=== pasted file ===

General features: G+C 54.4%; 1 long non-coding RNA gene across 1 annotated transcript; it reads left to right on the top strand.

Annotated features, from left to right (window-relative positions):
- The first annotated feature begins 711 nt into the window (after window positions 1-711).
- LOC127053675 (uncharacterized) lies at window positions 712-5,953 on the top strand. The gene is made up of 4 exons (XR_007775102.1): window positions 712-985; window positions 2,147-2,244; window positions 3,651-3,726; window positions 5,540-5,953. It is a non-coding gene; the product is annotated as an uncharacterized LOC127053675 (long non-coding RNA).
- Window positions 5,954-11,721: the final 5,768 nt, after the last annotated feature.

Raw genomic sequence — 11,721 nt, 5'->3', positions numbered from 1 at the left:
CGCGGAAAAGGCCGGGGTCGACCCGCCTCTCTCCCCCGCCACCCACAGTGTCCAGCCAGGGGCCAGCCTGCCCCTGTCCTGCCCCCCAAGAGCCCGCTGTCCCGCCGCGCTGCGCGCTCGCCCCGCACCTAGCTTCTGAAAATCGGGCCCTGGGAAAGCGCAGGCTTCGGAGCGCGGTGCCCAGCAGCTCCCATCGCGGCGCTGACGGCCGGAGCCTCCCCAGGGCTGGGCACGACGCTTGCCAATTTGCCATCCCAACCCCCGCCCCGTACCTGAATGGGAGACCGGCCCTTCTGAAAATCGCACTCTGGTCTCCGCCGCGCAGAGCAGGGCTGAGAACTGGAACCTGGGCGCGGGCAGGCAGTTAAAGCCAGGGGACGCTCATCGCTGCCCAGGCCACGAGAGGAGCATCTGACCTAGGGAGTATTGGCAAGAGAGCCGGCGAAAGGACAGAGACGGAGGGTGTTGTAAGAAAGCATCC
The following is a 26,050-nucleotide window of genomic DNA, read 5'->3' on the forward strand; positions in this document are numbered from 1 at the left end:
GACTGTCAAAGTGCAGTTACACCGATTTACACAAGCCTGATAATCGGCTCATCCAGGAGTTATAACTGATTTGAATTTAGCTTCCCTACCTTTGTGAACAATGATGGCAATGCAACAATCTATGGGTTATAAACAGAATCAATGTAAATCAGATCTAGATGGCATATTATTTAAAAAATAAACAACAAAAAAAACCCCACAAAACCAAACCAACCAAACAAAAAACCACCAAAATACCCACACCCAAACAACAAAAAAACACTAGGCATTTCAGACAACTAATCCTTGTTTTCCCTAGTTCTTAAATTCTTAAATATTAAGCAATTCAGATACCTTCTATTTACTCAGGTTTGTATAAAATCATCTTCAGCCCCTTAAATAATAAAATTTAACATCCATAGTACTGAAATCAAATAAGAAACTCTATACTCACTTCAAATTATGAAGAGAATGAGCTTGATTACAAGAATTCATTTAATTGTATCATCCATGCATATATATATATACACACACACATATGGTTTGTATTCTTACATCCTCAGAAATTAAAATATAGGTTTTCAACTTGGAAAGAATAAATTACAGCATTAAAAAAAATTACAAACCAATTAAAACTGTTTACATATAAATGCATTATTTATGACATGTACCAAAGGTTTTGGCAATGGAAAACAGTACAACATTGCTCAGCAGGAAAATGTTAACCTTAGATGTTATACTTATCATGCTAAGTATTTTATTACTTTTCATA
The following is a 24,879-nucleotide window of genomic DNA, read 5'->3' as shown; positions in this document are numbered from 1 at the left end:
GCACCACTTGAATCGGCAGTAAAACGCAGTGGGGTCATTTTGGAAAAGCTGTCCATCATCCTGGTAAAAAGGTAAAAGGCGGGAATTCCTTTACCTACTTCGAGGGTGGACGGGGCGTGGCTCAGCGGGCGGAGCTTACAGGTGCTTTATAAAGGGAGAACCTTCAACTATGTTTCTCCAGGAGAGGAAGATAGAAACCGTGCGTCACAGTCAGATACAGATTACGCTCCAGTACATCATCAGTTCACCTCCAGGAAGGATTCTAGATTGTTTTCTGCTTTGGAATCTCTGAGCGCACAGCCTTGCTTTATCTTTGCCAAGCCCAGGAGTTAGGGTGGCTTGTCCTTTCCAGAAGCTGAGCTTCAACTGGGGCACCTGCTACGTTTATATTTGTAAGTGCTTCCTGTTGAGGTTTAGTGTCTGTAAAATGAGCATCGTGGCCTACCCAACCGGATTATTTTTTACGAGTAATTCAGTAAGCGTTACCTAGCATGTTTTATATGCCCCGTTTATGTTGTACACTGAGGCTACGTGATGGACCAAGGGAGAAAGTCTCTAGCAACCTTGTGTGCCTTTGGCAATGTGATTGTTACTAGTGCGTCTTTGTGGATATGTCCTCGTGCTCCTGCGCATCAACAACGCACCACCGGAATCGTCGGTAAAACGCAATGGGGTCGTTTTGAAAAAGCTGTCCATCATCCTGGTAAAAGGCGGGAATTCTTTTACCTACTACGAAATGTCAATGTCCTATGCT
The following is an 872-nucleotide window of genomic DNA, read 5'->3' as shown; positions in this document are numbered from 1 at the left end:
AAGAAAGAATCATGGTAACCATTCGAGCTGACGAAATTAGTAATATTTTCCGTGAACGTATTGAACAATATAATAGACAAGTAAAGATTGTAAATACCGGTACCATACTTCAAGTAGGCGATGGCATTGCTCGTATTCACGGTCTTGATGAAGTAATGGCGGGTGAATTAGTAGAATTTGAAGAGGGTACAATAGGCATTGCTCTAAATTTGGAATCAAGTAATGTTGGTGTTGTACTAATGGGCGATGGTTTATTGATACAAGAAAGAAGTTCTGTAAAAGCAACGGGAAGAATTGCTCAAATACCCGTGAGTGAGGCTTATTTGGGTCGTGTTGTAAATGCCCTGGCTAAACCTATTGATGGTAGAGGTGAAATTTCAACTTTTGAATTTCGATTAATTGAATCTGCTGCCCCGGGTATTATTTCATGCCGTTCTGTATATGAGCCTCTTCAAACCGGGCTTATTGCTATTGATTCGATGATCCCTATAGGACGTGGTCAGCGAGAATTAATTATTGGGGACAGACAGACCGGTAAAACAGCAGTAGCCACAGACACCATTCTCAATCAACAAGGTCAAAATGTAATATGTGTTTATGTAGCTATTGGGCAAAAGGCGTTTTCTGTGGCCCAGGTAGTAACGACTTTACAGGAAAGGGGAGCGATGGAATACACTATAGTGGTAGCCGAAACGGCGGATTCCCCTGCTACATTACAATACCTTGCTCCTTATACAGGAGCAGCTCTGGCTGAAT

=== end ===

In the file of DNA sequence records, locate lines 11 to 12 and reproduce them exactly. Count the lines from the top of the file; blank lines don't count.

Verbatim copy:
GCACCACTTGAATCGGCAGTAAAACGCAGTGGGGTCATTTTGGAAAAGCTGTCCATCATCCTGGTAAAAAGGTAAAAGGCGGGAATTCCTTTACCTACTTCGAGGGTGGACGGGGCGTGGCTCAGCGGGCGGAGCTTACAGGTGCTTTATAAAGGGAGAACCTTCAACTATGTTTCTCCAGGAGAGGAAGATAGAAACCGTGCGTCACAGTCAGATACAGATTACGCTCCAGTACATCATCAGTTCACCTCCAGGAAGGATTCTAGATTGTTTTCTGCTTTGGAATCTCTGAGCGCACAGCCTTGCTTTATCTTTGCCAAGCCCAGGAGTTAGGGTGGCTTGTCCTTTCCAGAAGCTGAGCTTCAACTGGGGCACCTGCTACGTTTATATTTGTAAGTGCTTCCTGTTGAGGTTTAGTGTCTGTAAAATGAGCATCGTGGCCTACCCAACCGGATTATTTTTTACGAGTAATTCAGTAAGCGTTACCTAGCATGTTTTATATGCCCCGTTTATGTTGTACACTGAGGCTACGTGATGGACCAAGGGAGAAAGTCTCTAGCAACCTTGTGTGCCTTTGGCAATGTGATTGTTACTAGTGCGTCTTTGTGGATATGTCCTCGTGCTCCTGCGCATCAACAACGCACCACCGGAATCGTCGGTAAAACGCAATGGGGTCGTTTTGAAAAAGCTGTCCATCATCCTGGTAAAAGGCGGGAATTCTTTTACCTACTACGAAATGTCAATGTCCTATGCT
The following is an 872-nucleotide window of genomic DNA, read 5'->3' as shown; positions in this document are numbered from 1 at the left end: